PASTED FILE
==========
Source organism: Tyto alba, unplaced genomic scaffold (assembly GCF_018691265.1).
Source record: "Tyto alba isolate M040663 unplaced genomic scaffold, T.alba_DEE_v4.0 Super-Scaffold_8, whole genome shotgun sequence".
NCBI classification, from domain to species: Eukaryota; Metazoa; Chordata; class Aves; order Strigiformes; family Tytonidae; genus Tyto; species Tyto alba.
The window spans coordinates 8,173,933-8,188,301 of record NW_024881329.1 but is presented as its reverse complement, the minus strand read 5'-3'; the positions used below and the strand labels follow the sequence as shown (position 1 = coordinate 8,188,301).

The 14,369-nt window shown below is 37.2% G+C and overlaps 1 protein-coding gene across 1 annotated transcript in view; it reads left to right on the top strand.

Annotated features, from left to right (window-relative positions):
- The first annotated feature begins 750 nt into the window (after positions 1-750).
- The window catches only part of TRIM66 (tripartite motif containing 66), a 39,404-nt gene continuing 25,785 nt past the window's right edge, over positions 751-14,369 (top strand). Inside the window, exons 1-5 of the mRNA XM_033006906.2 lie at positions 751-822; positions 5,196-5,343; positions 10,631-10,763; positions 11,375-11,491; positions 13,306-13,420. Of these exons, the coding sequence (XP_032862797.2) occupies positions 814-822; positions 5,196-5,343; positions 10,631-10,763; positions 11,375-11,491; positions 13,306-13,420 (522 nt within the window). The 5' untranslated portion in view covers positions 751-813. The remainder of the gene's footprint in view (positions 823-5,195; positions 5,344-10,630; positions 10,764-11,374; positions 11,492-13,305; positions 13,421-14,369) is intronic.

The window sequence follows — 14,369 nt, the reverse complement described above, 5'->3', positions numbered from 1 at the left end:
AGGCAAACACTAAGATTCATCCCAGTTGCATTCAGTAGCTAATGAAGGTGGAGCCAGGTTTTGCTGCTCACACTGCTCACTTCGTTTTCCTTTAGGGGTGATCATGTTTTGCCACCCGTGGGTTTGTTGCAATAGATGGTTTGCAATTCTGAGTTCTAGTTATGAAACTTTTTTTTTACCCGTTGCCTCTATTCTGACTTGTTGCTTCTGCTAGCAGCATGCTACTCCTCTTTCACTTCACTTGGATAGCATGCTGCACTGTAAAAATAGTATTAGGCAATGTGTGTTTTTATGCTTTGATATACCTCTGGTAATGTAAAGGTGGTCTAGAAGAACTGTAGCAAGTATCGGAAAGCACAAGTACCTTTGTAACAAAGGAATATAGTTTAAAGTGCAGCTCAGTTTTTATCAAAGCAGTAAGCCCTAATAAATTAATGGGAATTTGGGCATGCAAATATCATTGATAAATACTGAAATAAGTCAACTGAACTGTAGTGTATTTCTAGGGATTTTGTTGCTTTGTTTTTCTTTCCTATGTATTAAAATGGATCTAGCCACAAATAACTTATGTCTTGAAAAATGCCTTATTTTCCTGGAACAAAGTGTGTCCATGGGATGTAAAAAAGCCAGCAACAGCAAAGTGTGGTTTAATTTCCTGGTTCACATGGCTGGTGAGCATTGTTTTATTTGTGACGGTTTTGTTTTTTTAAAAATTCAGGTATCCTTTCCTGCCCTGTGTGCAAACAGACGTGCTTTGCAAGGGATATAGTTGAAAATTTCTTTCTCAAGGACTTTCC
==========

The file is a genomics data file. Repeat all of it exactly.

Source organism: Tyto alba, unplaced genomic scaffold (assembly GCF_018691265.1).
Source record: "Tyto alba isolate M040663 unplaced genomic scaffold, T.alba_DEE_v4.0 Super-Scaffold_8, whole genome shotgun sequence".
NCBI classification, from domain to species: Eukaryota; Metazoa; Chordata; class Aves; order Strigiformes; family Tytonidae; genus Tyto; species Tyto alba.
The window spans coordinates 8,173,933-8,188,301 of record NW_024881329.1 but is presented as its reverse complement, the minus strand read 5'-3'; the positions used below and the strand labels follow the sequence as shown (position 1 = coordinate 8,188,301).

The 14,369-nt window shown below is 37.2% G+C and overlaps 1 protein-coding gene across 1 annotated transcript in view; it reads left to right on the top strand.

Annotated features, from left to right (window-relative positions):
- The first annotated feature begins 750 nt into the window (after positions 1-750).
- The window catches only part of TRIM66 (tripartite motif containing 66), a 39,404-nt gene continuing 25,785 nt past the window's right edge, over positions 751-14,369 (top strand). Inside the window, exons 1-5 of the mRNA XM_033006906.2 lie at positions 751-822; positions 5,196-5,343; positions 10,631-10,763; positions 11,375-11,491; positions 13,306-13,420. Of these exons, the coding sequence (XP_032862797.2) occupies positions 814-822; positions 5,196-5,343; positions 10,631-10,763; positions 11,375-11,491; positions 13,306-13,420 (522 nt within the window). The 5' untranslated portion in view covers positions 751-813. The remainder of the gene's footprint in view (positions 823-5,195; positions 5,344-10,630; positions 10,764-11,374; positions 11,492-13,305; positions 13,421-14,369) is intronic.

The window sequence follows — 14,369 nt, the reverse complement described above, 5'->3', positions numbered from 1 at the left end:
AGGCAAACACTAAGATTCATCCCAGTTGCATTCAGTAGCTAATGAAGGTGGAGCCAGGTTTTGCTGCTCACACTGCTCACTTCGTTTTCCTTTAGGGGTGATCATGTTTTGCCACCCGTGGGTTTGTTGCAATAGATGGTTTGCAATTCTGAGTTCTAGTTATGAAACTTTTTTTTTACCCGTTGCCTCTATTCTGACTTGTTGCTTCTGCTAGCAGCATGCTACTCCTCTTTCACTTCACTTGGATAGCATGCTGCACTGTAAAAATAGTATTAGGCAATGTGTGTTTTTATGCTTTGATATACCTCTGGTAATGTAAAGGTGGTCTAGAAGAACTGTAGCAAGTATCGGAAAGCACAAGTACCTTTGTAACAAAGGAATATAGTTTAAAGTGCAGCTCAGTTTTTATCAAAGCAGTAAGCCCTAATAAATTAATGGGAATTTGGGCATGCAAATATCATTGATAAATACTGAAATAAGTCAACTGAACTGTAGTGTATTTCTAGGGATTTTGTTGCTTTGTTTTTCTTTCCTATGTATTAAAATGGATCTAGCCACAAATAACTTATGTCTTGAAAAATGCCTTATTTTCCTGGAACAAAGTGTGTCCATGGGATGTAAAAAAGCCAGCAACAGCAAAGTGTGGTTTAATTTCCTGGTTCACATGGCTGGTGAGCATTGTTTTATTTGTGACGGTTTTGTTTTTTTAAAAATTCAGGTATCCTTTCCTGCCCTGTGTGCAAACAGACGTGCTTTGCAAGGGATATAGTTGAAAATTTCTTTCTCAAGGACTTTCC